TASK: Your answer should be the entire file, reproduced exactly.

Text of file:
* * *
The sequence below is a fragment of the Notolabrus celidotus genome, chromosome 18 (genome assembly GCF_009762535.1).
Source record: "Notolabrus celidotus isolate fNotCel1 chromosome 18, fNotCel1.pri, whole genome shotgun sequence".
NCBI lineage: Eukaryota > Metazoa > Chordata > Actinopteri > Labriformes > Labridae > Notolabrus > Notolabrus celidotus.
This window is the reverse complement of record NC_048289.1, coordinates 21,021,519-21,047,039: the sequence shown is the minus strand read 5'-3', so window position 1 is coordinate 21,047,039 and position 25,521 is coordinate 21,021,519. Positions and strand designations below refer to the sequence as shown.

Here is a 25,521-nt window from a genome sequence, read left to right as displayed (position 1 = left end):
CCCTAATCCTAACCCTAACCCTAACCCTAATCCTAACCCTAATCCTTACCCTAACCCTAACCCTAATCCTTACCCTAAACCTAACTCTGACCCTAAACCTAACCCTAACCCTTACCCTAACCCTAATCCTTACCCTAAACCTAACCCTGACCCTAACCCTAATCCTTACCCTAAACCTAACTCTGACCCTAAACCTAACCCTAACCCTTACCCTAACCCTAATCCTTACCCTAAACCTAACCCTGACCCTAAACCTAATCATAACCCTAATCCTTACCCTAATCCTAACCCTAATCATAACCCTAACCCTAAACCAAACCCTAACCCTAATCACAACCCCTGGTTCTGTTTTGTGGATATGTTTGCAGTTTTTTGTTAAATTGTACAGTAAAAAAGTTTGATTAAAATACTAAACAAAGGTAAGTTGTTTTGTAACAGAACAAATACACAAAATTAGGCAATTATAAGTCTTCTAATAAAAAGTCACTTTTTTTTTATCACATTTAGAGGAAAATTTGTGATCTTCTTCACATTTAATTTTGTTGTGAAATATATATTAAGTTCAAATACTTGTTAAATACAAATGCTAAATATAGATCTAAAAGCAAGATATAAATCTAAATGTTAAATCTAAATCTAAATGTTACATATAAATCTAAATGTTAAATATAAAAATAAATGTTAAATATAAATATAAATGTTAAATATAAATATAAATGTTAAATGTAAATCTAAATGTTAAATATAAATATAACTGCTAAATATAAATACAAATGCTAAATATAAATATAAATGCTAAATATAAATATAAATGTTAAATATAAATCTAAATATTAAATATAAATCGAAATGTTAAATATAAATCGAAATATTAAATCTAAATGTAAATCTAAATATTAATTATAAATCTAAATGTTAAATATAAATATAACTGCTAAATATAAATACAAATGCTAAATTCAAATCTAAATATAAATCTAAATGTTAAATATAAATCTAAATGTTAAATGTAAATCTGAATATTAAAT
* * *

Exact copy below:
The sequence below is a fragment of the Notolabrus celidotus genome, chromosome 18 (genome assembly GCF_009762535.1).
Source record: "Notolabrus celidotus isolate fNotCel1 chromosome 18, fNotCel1.pri, whole genome shotgun sequence".
NCBI lineage: Eukaryota > Metazoa > Chordata > Actinopteri > Labriformes > Labridae > Notolabrus > Notolabrus celidotus.
This window is the reverse complement of record NC_048289.1, coordinates 21,021,519-21,047,039: the sequence shown is the minus strand read 5'-3', so window position 1 is coordinate 21,047,039 and position 25,521 is coordinate 21,021,519. Positions and strand designations below refer to the sequence as shown.

Here is a 25,521-nt window from a genome sequence, read left to right as displayed (position 1 = left end):
CCCTAATCCTAACCCTAACCCTAACCCTAATCCTAACCCTAATCCTTACCCTAACCCTAACCCTAATCCTTACCCTAAACCTAACTCTGACCCTAAACCTAACCCTAACCCTTACCCTAACCCTAATCCTTACCCTAAACCTAACCCTGACCCTAACCCTAATCCTTACCCTAAACCTAACTCTGACCCTAAACCTAACCCTAACCCTTACCCTAACCCTAATCCTTACCCTAAACCTAACCCTGACCCTAAACCTAATCATAACCCTAATCCTTACCCTAATCCTAACCCTAATCATAACCCTAACCCTAAACCAAACCCTAACCCTAATCACAACCCCTGGTTCTGTTTTGTGGATATGTTTGCAGTTTTTTGTTAAATTGTACAGTAAAAAAGTTTGATTAAAATACTAAACAAAGGTAAGTTGTTTTGTAACAGAACAAATACACAAAATTAGGCAATTATAAGTCTTCTAATAAAAAGTCACTTTTTTTTTATCACATTTAGAGGAAAATTTGTGATCTTCTTCACATTTAATTTTGTTGTGAAATATATATTAAGTTCAAATACTTGTTAAATACAAATGCTAAATATAGATCTAAAAGCAAGATATAAATCTAAATGTTAAATCTAAATCTAAATGTTACATATAAATCTAAATGTTAAATATAAAAATAAATGTTAAATATAAATATAAATGTTAAATATAAATATAAATGTTAAATGTAAATCTAAATGTTAAATATAAATATAACTGCTAAATATAAATACAAATGCTAAATATAAATATAAATGCTAAATATAAATATAAATGTTAAATATAAATCTAAATATTAAATATAAATCGAAATGTTAAATATAAATCGAAATATTAAATCTAAATGTAAATCTAAATATTAATTATAAATCTAAATGTTAAATATAAATATAACTGCTAAATATAAATACAAATGCTAAATTCAAATCTAAATATAAATCTAAATGTTAAATATAAATCTAAATGTTAAATGTAAATCTGAATATTAAAT